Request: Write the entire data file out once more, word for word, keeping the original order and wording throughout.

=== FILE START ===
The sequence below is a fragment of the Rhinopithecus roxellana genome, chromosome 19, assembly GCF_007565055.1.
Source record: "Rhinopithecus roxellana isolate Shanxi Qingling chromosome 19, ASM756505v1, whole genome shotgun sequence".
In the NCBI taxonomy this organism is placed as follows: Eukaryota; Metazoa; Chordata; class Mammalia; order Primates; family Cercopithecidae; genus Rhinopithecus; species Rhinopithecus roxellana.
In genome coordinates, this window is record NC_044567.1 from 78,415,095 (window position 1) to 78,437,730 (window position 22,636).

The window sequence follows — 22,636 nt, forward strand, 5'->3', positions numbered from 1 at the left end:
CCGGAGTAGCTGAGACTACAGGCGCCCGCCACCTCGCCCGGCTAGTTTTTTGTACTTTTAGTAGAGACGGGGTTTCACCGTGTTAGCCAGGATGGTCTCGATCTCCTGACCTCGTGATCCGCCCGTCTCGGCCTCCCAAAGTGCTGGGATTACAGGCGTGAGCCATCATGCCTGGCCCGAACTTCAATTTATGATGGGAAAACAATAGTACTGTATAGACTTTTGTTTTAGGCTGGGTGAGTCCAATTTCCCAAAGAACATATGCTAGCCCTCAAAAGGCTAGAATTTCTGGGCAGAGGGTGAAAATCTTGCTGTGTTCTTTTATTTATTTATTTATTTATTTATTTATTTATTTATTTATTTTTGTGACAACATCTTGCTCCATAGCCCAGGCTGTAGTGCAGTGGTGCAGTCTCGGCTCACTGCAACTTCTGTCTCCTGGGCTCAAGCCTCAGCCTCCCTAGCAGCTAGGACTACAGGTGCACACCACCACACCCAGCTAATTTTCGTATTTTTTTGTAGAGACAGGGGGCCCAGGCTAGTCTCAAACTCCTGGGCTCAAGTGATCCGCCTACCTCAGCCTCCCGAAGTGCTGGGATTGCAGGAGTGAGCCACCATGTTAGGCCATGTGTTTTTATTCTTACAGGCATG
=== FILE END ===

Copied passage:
The sequence below is a fragment of the Rhinopithecus roxellana genome, chromosome 19, assembly GCF_007565055.1.
Source record: "Rhinopithecus roxellana isolate Shanxi Qingling chromosome 19, ASM756505v1, whole genome shotgun sequence".
In the NCBI taxonomy this organism is placed as follows: Eukaryota; Metazoa; Chordata; class Mammalia; order Primates; family Cercopithecidae; genus Rhinopithecus; species Rhinopithecus roxellana.
In genome coordinates, this window is record NC_044567.1 from 78,415,095 (window position 1) to 78,437,730 (window position 22,636).

The window sequence follows — 22,636 nt, forward strand, 5'->3', positions numbered from 1 at the left end:
CCGGAGTAGCTGAGACTACAGGCGCCCGCCACCTCGCCCGGCTAGTTTTTTGTACTTTTAGTAGAGACGGGGTTTCACCGTGTTAGCCAGGATGGTCTCGATCTCCTGACCTCGTGATCCGCCCGTCTCGGCCTCCCAAAGTGCTGGGATTACAGGCGTGAGCCATCATGCCTGGCCCGAACTTCAATTTATGATGGGAAAACAATAGTACTGTATAGACTTTTGTTTTAGGCTGGGTGAGTCCAATTTCCCAAAGAACATATGCTAGCCCTCAAAAGGCTAGAATTTCTGGGCAGAGGGTGAAAATCTTGCTGTGTTCTTTTATTTATTTATTTATTTATTTATTTATTTATTTATTTATTTTTGTGACAACATCTTGCTCCATAGCCCAGGCTGTAGTGCAGTGGTGCAGTCTCGGCTCACTGCAACTTCTGTCTCCTGGGCTCAAGCCTCAGCCTCCCTAGCAGCTAGGACTACAGGTGCACACCACCACACCCAGCTAATTTTCGTATTTTTTTGTAGAGACAGGGGGCCCAGGCTAGTCTCAAACTCCTGGGCTCAAGTGATCCGCCTACCTCAGCCTCCCGAAGTGCTGGGATTGCAGGAGTGAGCCACCATGTTAGGCCATGTGTTTTTATTCTTACAGGCATG